THE INTERIOR SOFTIES: Dallas was officially and sarcastically labeled “Soft White Boyz’’ by after Nick Van Exel told tales of how, before he came here, that was the Mavs’ reputation. Shawn Bradley is long gone, but the reputation lingers, maybe because of the anti-Euro bias that suggests to some that Dirk is “soft.’’ Of course, it’s not just the white boyz; the big men who’ve been part of the last three postseasons, Erick Dampier and DeSagana Diop, are generally considering something short of “enforcers.’’

And the Lakers? Their interior game is epitomized by Pau Gasol, the 7-foot Euro who seems to want no part of banging with the likes of Kendrick Perkins and P.J. Brown.  It’s not all about numbers; after all Gasol was good for 17/10 on Thursday.  Consider late in G4, when Ray Allen breezed by the clueless Sasha. Pau watched Allen go in for the uncontested layup without, well, contesting it.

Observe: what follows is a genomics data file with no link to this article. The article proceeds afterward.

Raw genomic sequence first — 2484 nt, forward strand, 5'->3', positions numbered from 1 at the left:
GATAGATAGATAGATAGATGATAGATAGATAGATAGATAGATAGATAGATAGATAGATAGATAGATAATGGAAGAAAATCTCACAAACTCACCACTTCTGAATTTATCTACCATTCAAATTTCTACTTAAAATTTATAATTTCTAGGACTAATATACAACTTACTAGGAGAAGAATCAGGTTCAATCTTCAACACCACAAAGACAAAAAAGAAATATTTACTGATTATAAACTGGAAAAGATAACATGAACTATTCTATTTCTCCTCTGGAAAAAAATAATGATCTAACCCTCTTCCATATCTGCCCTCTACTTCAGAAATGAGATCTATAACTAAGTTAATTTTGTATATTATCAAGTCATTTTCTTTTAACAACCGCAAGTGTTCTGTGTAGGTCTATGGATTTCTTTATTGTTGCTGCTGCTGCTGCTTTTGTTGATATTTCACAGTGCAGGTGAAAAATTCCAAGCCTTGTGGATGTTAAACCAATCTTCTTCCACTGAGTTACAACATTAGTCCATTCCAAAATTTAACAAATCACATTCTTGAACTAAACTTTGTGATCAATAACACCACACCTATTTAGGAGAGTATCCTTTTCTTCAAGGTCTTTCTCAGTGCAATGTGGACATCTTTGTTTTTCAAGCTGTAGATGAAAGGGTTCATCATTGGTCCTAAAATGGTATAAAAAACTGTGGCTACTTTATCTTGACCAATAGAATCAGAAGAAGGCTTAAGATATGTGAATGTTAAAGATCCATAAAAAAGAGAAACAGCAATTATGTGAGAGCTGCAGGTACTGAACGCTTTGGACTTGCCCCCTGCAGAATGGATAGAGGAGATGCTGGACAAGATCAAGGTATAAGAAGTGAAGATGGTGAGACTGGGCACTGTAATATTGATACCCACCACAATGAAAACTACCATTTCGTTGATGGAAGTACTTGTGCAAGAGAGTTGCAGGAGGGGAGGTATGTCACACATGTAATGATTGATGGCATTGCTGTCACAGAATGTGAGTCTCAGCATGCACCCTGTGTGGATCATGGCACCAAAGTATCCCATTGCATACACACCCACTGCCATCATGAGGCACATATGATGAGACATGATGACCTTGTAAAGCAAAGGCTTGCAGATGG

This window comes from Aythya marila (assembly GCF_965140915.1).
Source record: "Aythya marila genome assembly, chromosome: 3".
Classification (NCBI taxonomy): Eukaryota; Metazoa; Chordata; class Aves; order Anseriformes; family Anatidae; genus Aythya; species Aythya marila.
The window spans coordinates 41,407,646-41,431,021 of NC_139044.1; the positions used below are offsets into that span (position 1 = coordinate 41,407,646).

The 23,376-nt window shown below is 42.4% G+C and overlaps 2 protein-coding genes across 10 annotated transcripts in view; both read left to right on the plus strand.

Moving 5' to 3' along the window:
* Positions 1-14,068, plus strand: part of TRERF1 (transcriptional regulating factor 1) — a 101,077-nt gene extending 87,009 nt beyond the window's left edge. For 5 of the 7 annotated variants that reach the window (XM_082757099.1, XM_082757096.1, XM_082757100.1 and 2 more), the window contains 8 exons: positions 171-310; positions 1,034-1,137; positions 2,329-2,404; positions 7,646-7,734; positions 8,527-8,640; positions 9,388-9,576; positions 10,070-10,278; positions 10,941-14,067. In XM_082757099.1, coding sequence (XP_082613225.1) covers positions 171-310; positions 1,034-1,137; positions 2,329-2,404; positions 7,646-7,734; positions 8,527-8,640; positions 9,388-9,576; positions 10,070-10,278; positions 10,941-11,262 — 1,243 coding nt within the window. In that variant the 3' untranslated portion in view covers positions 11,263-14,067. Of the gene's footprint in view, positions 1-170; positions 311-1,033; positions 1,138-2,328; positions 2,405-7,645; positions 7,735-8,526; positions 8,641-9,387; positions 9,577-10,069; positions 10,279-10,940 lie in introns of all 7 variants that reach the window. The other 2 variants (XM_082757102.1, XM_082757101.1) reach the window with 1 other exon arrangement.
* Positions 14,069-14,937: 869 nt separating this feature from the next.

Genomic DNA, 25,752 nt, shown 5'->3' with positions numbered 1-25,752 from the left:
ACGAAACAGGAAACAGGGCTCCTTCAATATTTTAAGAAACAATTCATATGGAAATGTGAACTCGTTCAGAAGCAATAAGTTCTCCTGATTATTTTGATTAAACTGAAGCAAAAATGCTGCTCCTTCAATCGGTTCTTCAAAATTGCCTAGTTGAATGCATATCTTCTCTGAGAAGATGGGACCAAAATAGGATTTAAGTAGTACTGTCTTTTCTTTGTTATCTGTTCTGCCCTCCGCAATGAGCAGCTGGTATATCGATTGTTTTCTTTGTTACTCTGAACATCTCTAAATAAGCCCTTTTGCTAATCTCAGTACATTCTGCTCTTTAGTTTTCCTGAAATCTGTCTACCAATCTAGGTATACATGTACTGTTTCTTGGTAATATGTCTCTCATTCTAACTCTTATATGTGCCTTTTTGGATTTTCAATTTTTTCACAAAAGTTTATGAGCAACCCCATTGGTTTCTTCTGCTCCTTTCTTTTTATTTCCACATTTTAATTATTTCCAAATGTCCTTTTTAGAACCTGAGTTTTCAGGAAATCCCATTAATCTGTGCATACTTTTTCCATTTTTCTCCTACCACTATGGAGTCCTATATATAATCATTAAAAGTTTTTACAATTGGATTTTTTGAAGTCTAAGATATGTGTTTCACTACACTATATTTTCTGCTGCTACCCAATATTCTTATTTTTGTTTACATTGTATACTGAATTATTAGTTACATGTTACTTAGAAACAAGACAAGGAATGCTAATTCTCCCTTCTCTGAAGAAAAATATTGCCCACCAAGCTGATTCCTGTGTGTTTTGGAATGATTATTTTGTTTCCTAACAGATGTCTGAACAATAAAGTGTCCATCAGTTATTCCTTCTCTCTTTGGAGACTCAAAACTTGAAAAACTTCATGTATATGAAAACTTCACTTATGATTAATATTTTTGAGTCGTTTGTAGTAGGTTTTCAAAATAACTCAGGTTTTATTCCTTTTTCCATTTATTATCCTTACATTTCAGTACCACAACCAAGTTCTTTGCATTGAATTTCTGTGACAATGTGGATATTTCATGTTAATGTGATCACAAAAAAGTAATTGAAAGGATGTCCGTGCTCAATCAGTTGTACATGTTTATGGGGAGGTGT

Generally in this series, Pau has no baus.

THE INABILITY TO STOP ONE OPPOSING PLAYER: The Mavs bumped into this phenomenon in each of their three playoff exits. In 2008 Chris Paul (21.1 points, 4 rebounds and 11.6 assists in the regular season) jumped to 24.6, 5.6 and 12 against the Mavs. In 2007, Baron Davis (20.1, 4.4 and 8.1 in the regular season) vaulted to 25 points, 6.2 rebounds and 5.7 assists against the Mavs. And in 2006, Dwayne Wade (27.2, 5.7 and 6.7 in the regular season) averaged 34.7 points, 7.8 rebounds, 3.8 assists and 2.7 steals against the Mavs.

Dallas (or the whistles) turned Wade into The Greatest Singular Performer In Finals History, according to Hollinger.

And now the Lakers are plagued by the exact same sort of problem with Paul Pierce.  He averaged around 19 ppg during the regular season and he’s around 19 ppg for this postseason. But in Boston’s three wins, he’s averaging 25 ppg. And more – get this – he’s often drawing the assignment of guarding Kobe Bryant. And he’s winning.